At the time of the trial King was 32 and married with four children. He had left the police and was running a coffee shop possibly in Soho where he also lodged. He was arrested on the 3 January 1855, and was taken to Bow Street Station. Based on the evidence he was found guilty and sentenced to 14 years transportation to be served in Western Australia.
So the incredible criminal career of corrupt policeman-cum-thief trainer King came to a sudden end. When the full extent of his crimes was revealed it must have been a shock to many who had worked with him. Their feelings were summed up by a fellow policeman who said that he “had never heard a whisper against his character up to the time this charge was made against him”.
Society changed as more people began to campaign to eradicate poverty. The rise of orphanages and free schools together with the razing of slums and their replacement with housing associations such as the Peabody Trust ended much of the need for schools of thievery. Unfortunately, even though the image of a man wearing a long coat with a handkerchief in his pocket teaching urchins to remove it silently is no longer relevant, criminals taking advantage of neglected children and leading them into a life of crime will never disappear completely.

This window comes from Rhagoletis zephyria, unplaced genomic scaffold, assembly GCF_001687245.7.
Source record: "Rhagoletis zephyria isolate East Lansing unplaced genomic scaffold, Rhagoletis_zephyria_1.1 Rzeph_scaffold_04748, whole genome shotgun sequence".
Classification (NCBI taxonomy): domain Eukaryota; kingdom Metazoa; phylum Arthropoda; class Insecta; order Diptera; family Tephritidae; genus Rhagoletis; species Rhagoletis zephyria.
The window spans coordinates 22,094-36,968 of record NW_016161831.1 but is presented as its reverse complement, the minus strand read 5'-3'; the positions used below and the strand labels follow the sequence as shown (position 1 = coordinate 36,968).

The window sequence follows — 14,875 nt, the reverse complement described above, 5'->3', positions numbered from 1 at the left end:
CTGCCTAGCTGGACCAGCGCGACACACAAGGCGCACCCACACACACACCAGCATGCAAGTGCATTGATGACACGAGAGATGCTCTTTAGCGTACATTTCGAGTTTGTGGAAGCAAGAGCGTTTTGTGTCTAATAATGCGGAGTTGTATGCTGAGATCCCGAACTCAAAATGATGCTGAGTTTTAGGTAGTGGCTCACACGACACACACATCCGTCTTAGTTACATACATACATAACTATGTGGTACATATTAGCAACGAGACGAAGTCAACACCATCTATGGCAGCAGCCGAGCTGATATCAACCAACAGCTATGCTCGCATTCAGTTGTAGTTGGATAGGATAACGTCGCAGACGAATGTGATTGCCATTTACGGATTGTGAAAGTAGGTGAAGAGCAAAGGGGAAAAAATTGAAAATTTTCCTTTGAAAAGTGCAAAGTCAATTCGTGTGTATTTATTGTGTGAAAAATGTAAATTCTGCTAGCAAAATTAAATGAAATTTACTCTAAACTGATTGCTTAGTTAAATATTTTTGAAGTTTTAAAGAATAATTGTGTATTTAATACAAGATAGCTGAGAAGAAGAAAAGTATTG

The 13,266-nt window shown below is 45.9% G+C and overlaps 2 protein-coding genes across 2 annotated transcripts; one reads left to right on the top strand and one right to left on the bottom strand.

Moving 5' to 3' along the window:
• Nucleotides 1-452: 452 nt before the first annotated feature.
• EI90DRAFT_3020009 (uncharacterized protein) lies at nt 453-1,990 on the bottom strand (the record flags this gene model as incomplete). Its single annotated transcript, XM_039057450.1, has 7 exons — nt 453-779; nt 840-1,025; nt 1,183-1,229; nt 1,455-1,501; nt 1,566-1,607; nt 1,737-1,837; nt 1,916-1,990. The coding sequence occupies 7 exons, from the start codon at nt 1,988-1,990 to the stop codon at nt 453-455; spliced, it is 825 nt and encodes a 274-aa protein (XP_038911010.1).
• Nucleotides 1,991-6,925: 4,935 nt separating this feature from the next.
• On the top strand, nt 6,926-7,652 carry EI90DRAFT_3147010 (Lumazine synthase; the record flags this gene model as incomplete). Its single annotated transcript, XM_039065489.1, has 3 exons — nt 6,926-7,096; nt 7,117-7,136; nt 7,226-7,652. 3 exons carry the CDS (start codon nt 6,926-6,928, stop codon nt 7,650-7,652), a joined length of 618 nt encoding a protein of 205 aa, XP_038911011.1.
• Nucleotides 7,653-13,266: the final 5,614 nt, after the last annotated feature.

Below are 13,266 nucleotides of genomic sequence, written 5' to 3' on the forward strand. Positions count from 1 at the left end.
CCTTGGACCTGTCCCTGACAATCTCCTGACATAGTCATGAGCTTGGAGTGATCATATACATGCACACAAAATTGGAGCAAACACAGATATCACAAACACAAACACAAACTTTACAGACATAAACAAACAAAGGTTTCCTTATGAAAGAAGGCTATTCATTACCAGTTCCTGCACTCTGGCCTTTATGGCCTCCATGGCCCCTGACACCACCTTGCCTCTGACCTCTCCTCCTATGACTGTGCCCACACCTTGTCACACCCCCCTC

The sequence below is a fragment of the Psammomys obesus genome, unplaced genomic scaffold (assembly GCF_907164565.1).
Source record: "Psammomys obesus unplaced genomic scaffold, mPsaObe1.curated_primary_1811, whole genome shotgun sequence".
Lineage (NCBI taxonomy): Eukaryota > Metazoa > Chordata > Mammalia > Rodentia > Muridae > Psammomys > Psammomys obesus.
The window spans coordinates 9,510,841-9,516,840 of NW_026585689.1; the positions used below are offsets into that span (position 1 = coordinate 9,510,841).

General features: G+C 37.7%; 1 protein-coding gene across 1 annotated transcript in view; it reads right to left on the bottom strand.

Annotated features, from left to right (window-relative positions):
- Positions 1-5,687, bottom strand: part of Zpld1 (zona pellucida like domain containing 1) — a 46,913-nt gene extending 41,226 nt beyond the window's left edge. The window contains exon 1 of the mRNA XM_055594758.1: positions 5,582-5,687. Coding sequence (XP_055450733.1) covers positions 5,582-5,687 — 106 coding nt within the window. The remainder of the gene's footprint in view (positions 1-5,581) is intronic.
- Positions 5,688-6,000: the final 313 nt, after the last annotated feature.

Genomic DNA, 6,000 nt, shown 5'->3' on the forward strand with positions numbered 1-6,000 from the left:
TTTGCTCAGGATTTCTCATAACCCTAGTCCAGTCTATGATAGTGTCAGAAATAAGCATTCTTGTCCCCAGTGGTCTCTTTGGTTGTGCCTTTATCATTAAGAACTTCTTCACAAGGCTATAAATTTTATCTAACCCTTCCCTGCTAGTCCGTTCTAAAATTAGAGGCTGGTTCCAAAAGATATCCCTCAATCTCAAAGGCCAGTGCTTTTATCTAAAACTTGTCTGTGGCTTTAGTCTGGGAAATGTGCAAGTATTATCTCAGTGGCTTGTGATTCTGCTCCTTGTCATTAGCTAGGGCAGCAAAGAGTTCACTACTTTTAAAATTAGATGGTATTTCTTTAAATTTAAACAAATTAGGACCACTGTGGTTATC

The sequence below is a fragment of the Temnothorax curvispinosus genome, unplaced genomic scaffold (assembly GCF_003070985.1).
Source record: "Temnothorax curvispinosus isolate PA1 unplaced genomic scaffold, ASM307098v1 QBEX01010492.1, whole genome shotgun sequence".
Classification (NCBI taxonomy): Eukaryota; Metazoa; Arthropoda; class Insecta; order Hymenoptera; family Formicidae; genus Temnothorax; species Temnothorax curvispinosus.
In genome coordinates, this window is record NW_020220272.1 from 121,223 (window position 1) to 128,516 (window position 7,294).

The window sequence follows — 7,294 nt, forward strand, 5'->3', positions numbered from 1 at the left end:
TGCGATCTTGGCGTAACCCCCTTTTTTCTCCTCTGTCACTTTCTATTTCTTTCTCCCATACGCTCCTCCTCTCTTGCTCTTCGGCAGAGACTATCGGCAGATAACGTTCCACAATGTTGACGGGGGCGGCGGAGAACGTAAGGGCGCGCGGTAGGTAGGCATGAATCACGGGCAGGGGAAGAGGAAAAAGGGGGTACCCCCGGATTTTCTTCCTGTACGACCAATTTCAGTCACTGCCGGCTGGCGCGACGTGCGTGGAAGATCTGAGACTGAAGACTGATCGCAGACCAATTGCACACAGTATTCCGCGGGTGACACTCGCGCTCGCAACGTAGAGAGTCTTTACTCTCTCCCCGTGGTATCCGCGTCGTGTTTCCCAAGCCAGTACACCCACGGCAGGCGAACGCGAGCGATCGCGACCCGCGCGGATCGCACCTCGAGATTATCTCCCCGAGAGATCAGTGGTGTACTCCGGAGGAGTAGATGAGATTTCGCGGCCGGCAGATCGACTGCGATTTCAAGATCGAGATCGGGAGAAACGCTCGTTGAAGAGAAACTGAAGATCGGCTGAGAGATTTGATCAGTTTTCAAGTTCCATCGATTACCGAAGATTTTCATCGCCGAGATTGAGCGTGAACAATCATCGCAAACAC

Thomson, J & Smith, Adolphe: Victorian London – Publications – Social Investigation/Journalism – Street Life in London, 1877, http://www.victorianlondon.org/publications/thomson-35.htm
Garwood, John: Victorian London – Publications – Social Investigation/Journalism – The Million-Peopled City, 1853, http://www.victorianlondon.org/publications4/peopled-01.htm
White, Jerry: London in the Nineteenth Century: ‘a Human Awful Wonder of God’, Bodley Head, 2016
Hindley, Charles (ed.): Curiosities of Street Literature: Comprising ‘Cocks,’ Or ‘Catchpennies’, 2012 (digital version)
Old Bailey Online Records: Charles King, https://www.oldbaileyonline.org/browse.jsp?id=def1-484-18550409&div=t18550409-484#highlight
Mayhew, Henry: The London Underworld in the Victorian Period: Authentic First-person accounts by beggars, thieves and prostitutes, Dover Publications, 2005
Gilfillan, Ross: Crime and Punishment in Victorian London: A Street-Level of the City’s Underworld, 2014
Kirby, Dean: Angel Meadow: Victorian Britain’s Most Savage Slum, Pen & Sword History, 2016
Day, Samuel Phillips: Juvenile Crime: Its Causes, Character, and Cure, (original published in 1858), Sagwan Press, 2018
The Cornhill Magazine, Volume 2; Volume 6, October 1862
Vaughan, Robert: The British Quarterly Review, Volume 35, January and April 1862
Duckworth, Jeannie: Fagin’s Children: Criminal Children in Victorian England, Bloomsbury Academic, 2003
 London in the Nineteenth Century: ‘a Human Awful Wonder of God’
 Angel Meadow
 Fagin’s Children
 Curiosities of Street Literature: Comprising ‘Cocks,’ Or ‘Catchpennies’
 London in the Nineteenth Century: ‘a Human Awful Wonder of God’
 Old Bailey Online Records – full account of the proceedings